"At Home" is more informative than fun, but not at all in a bad way. It is at times a bit contrived, more like a loosely-held collection of dispatches about this and that - but it is never less than entertaining. I ran to it, drove to it, walked to it and it never failed to keep me tuned in. Five out of five, for sure.
Bryson's wry wit (and soft, deadpan delivery) make a for a great listen. Fascinating information culled from the most mundane topics.
Professional librarian type, amateur historian.
I rated it 5 stars because it is one of those books that I want to listen to again and also share with friends. Bryson's style seems to meander around time and the house but it's funny enough to forgive. Not belly laugh funny, more mild chuckle funny. I listened to this with my husband on our way back from our honeymoon, as history buffs we found it entertaining.
If you're a trivia fan, you'll love this. Not as much fun as his other books (lacks the humor of "A Walk in the Woods"), but full of great factoids. He wanders a bit and gets off track a lot, but always manages to tie it back together again. Sometimes a bit dry though.
I have long been a fan of Bryson's writing, so my problem isn't so much with his material as it is with his narration. I know that he grew up in Iowa but lived abroad for many years, so maybe that explains the somewhat odd accent he has, as well as the British pronunciations of certain words. But what really frustrated me was his inability to pronounce "ing" at the end of a word--burning became "burneen," building became "buildeen," etc. I didn't dislike the book--and I certainly won't give up on Bryson as a writer because he can be delightful--but I wish that I'd read this one in its print version because Bryson's narration really started to grate on me.
If you are looking for the combination of somber considration, excellent autobiographical story telling, and hilarious hijinks that you found in "A Walk in the Woods" and "The Life and Times of the Thunderbolt Kid," look elsewhere. If you love to learn about the origins of everyday objects and processes, and you prefer to do it with a tongue-in-cheek guide, this is the book for you.
I should also note that this unabridged production is read by the author. Considering he has opted to read abridged versions of his longer books in the past, he (or one of the people he pays to think about such things) must have realized folks like me love his voice, his distinctive "anglo-Iowan twang," and the perfect timing and inflection he brings to his readings. I wouldn't have bought the audio book if it were read by anyone else.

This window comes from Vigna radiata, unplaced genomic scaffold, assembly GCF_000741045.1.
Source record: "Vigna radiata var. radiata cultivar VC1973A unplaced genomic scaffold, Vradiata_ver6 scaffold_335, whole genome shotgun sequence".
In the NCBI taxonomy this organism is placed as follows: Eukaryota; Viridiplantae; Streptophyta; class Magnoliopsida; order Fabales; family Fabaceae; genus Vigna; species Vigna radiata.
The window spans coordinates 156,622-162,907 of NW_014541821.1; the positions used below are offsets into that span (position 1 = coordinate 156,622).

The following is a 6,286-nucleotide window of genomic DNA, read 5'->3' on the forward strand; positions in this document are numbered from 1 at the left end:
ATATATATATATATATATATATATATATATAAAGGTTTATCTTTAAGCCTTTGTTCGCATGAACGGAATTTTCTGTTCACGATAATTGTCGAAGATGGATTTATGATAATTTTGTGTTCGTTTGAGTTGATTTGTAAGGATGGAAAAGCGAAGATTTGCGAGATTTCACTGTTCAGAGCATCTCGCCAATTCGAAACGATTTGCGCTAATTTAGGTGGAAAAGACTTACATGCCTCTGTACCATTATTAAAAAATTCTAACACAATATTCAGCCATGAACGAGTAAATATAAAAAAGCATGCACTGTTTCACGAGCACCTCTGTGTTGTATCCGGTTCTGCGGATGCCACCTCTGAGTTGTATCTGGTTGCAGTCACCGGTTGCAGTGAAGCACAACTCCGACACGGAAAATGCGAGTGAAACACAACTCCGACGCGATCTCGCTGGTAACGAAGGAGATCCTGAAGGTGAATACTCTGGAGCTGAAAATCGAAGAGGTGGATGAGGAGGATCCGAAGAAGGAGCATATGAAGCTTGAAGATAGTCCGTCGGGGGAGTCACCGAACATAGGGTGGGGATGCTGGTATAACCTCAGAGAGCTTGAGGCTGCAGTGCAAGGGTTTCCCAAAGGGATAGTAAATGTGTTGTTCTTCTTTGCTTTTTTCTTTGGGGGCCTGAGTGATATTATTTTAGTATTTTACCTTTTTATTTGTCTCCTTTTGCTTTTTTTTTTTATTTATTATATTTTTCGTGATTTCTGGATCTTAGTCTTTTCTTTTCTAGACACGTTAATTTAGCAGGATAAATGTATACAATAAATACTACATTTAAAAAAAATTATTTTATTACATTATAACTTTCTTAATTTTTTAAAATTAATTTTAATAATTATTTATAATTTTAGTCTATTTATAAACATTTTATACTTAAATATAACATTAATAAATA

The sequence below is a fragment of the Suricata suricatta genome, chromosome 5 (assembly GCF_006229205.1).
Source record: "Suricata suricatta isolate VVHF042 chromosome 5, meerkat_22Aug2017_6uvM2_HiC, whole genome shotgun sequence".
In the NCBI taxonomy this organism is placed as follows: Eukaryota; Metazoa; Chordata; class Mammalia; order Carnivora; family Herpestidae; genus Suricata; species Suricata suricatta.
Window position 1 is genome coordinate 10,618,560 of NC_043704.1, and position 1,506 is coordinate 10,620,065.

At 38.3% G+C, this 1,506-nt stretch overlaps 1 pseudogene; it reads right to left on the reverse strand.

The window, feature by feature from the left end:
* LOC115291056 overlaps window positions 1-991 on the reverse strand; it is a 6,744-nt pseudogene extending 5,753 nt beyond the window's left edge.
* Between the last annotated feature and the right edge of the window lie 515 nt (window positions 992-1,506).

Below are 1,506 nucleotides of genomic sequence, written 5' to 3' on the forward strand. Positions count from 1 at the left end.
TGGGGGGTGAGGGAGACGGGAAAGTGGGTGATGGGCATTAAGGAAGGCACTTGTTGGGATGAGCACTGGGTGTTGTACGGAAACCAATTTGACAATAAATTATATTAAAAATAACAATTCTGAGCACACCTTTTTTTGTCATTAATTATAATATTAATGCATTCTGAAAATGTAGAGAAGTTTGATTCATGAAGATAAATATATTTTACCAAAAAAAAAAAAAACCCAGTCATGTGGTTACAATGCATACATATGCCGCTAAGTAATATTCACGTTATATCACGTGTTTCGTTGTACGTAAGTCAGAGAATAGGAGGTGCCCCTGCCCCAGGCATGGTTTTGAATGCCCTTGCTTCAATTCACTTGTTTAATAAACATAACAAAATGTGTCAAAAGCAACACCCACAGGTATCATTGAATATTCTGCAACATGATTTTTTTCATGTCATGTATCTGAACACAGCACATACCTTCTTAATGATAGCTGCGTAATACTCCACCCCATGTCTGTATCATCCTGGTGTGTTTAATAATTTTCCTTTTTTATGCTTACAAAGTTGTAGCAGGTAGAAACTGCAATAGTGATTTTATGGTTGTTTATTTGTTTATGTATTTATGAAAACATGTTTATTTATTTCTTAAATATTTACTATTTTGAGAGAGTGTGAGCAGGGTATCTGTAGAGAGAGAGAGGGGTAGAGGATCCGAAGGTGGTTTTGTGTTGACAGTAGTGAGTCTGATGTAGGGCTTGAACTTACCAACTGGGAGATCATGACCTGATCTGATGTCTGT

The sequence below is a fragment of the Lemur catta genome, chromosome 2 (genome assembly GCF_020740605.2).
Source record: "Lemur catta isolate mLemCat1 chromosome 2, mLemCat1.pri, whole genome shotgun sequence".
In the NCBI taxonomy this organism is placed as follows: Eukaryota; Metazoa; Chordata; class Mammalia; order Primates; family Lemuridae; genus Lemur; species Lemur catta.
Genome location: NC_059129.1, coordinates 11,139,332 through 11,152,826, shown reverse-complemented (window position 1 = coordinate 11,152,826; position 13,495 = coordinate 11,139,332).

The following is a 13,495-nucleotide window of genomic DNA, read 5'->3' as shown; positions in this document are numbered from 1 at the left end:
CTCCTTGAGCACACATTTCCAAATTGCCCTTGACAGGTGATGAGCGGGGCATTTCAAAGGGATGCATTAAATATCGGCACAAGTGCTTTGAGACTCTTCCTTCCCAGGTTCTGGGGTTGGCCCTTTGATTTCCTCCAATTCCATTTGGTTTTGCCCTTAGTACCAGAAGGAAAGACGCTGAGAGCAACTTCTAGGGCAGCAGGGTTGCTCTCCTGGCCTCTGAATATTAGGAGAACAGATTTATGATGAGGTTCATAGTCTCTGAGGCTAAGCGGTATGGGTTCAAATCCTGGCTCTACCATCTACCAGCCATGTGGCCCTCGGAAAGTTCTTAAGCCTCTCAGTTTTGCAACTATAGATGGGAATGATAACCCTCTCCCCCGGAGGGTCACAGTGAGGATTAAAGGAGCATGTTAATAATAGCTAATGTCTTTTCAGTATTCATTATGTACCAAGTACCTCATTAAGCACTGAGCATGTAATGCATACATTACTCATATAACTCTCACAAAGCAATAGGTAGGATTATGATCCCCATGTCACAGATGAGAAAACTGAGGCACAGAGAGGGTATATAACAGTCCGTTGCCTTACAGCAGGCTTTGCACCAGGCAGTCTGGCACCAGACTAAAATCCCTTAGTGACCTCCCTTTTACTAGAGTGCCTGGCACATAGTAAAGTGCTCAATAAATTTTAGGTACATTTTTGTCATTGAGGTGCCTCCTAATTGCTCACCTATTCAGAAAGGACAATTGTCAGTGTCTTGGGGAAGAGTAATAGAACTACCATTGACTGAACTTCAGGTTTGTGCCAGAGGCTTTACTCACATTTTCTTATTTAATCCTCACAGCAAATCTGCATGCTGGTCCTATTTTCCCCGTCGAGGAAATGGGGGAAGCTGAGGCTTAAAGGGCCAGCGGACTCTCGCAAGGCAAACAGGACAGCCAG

I don't believe that this is Mr. Bryson's best work, but that doesn't mean it isn't better than any other book of the type I've ever read. I will be listening to it again.
I listen to books while I do the repetitive part of my job and while I do yard work. I can't use audiobooks that require strict attention.
The research was sloppy.
There are 2 places in this book where he states, "No one knows what this is" and "No one knows how this was done. But those statements aren't true. My mother told me the answer to one and I already knew the answer to the other. (The third shaker in a cruet set is for sugar and Victorian women wore drawers that no closing seam; they didn't have to "drop trou" in order to attend to necessary business. That's why the can-can was so outrageous. Not because of showing petticoats.}
Granted, in the beginning of the book Bryson states that he intended to write it in his slippers without leaving home. There appears to be no doubt that is what he did. But, a little internet searching should have answered those questions for him without a great deal of effort.
Having read a few other Bill Bryson books, I was expecting a bit more entertainment than this book provided. Bryson and his family live in a rectory in England that was built in the mid-1800s. In the book he uses the rooms of rectory as jumping off points to discuss the history of personal family dwellings to some extent, but winds up on long, often rambling histories of Victorian England for the most part. For example the nursery leads to a discussion of child rearing in general and how Victorians treated their children in particular. The bathroom eventually lead to discussion of cholera epidemics. The kitchen somehow leads to locust plagues which struck midwestern USA in the 1870s. Much of the book is interesting, but it sometimes gets a bit too loose for my taste. Add to that the fact that the book is read by Bill Bryson, who isn't all that exciting as a reader, and the book comes up as just average in my opinion.
I don't think so
The book was specific to England.
I was intrigued with the premise of the book but was disappointed with the result. While reading I was often reminded of the way drunk old men tell stories. I think a more suitable title would have been (A RANDOM AND RAMBLING HISTORY OF ENGLAND)
The author did a decent job of holding my interest with the content of the book. Be aware that the book is basically a collection of trivia, related (sometimes tenuously) to various rooms in the home. So if you like historical trivia you'll probably like this. For content, I would have probably gone to 4 stars but the author's narration didn't work that well for me. He read a little bit fast at times and does not always enunciate very clearly, so I suspect some people might have to rewind this one a lot. Also, his accent and voice are of the sort people are apt to either love or hate. So listen to the preview first.